BCP Council (Poole):  Matt Annen, a director of the firm is pleased to have secured secured planning permission for a pair of semi-detached dwellings on a site in Lower Parkstone which were designed by local firm Dot Architecture.

Our client initially came to us having received a refusal on the site for a pair of semi-detached dwellings. The Council had refused the scheme on grounds of the 2 dwellings on this site constituting over-development and thus being out character with the area and also that the garden areas would be unsatisfactory in size.

We challenged this decision at appeal and whilst the appeal was dismissed, it was only dismissed on grounds of lack of an appropriate contribution towards Heathland mitigation (as our client’s bank refused to sign a S106 and the Inspector did not accept the Council’s adopted S111 approach to delivering contributions). The Inspector disagreed with the Council’s reasons for refusal concerning over-development and the small garden sizes, stating:

  • I saw that the immediate context of the appeal site also includes a variety of other building types…There is a range of architectural styles and building materials, and a variety of boundary treatments
  • The close surroundings of the appeal site do not have a coherent character or appearance
  • The resultant plots would be smaller than is characteristic of much of the surrounding development. However, this would not be immediately apparent in the street scene
  • The two vehicular accesses would be some distance apart, and at right angles to each from most views it would only be the upper part of the building that would be readily evident in the street scene, and it would still have the appearance of a single dwelling.
  • For these reasons, I conclude that the development would not harm the character and appearance of the area.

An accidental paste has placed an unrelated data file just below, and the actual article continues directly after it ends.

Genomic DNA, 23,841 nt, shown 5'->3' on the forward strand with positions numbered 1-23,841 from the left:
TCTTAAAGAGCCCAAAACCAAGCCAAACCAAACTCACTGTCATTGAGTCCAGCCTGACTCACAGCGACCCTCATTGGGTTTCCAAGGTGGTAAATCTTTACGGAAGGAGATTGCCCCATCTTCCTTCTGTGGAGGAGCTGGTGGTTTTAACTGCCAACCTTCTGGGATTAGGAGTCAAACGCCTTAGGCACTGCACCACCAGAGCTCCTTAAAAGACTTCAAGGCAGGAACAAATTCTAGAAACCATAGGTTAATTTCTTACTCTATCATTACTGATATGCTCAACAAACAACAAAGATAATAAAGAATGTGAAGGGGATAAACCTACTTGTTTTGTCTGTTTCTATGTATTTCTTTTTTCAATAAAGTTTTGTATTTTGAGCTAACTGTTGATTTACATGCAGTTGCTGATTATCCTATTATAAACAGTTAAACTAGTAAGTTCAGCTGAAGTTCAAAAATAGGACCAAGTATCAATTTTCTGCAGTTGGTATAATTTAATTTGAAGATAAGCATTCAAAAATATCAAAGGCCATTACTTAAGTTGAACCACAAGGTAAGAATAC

In response to the Council’s view that the recreational amenity spaces of each dwelling were found to be unsatisfactory in size, particularly due to their depth, and shading due to the northerly position of the rear gardens, the Inspector concluded:

  • Despite its limited size, it would be a quiet, private area that would provide a satisfactory external space for the occupants of the house
  • The Council has not provided evidence of any locally adopted standards for outdoor amenity space. In the absence of such guidance I find that, whilst the gardens would be smaller than most others in the locality, they would provide for the essential day to day needs of the limited number of occupants in each of the houses. In coming to this view, I am also mindful that the entrance gate to Alexandra Park, is a safe 120 metre walk from the appeal site, so more extensive public outdoor space is readily available to meet the occupants’ requirements.

Off the back of this appeal decision an identical scheme was resubmitted and a S111 Agreement completed by the applicants, which was duly accepted by Council and the application was approved. Whilst the Council probably still didn’t agree with the scheme, because the appeal decision formed a material planning consideration the Council they could not reasonably refuse, much to our client’s delight.

So if you have a site, which has just received a refusal or perhaps has an extensive negative planning history and you are looking for a firm of Chartered Town Planners to give it a look with a fresh set of eyes and one with a never give up attitude why not give Pure Town Planning a call on 01202 585524 or email info@puretownplanning.co.uk and see how we could help.

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